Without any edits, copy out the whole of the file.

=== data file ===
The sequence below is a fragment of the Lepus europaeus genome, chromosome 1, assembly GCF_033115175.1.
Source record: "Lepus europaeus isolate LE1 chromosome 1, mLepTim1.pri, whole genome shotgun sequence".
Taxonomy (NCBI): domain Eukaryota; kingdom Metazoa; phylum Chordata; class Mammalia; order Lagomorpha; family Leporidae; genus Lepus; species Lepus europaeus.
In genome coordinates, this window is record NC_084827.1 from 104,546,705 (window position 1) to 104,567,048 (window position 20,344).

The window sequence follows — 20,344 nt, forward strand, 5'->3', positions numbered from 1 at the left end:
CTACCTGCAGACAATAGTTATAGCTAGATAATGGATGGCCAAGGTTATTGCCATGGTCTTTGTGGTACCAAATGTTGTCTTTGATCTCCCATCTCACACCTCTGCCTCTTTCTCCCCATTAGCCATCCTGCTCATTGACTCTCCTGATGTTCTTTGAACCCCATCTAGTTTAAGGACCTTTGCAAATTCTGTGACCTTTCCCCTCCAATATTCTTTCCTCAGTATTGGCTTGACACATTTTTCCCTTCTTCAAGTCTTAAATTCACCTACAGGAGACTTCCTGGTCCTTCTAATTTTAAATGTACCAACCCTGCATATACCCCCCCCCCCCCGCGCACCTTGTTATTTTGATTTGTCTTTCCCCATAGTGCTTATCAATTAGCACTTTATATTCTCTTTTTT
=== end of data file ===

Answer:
The sequence below is a fragment of the Lepus europaeus genome, chromosome 1, assembly GCF_033115175.1.
Source record: "Lepus europaeus isolate LE1 chromosome 1, mLepTim1.pri, whole genome shotgun sequence".
Taxonomy (NCBI): domain Eukaryota; kingdom Metazoa; phylum Chordata; class Mammalia; order Lagomorpha; family Leporidae; genus Lepus; species Lepus europaeus.
In genome coordinates, this window is record NC_084827.1 from 104,546,705 (window position 1) to 104,567,048 (window position 20,344).

The window sequence follows — 20,344 nt, forward strand, 5'->3', positions numbered from 1 at the left end:
CTACCTGCAGACAATAGTTATAGCTAGATAATGGATGGCCAAGGTTATTGCCATGGTCTTTGTGGTACCAAATGTTGTCTTTGATCTCCCATCTCACACCTCTGCCTCTTTCTCCCCATTAGCCATCCTGCTCATTGACTCTCCTGATGTTCTTTGAACCCCATCTAGTTTAAGGACCTTTGCAAATTCTGTGACCTTTCCCCTCCAATATTCTTTCCTCAGTATTGGCTTGACACATTTTTCCCTTCTTCAAGTCTTAAATTCACCTACAGGAGACTTCCTGGTCCTTCTAATTTTAAATGTACCAACCCTGCATATACCCCCCCCCCCCCGCGCACCTTGTTATTTTGATTTGTCTTTCCCCATAGTGCTTATCAATTAGCACTTTATATTCTCTTTTTT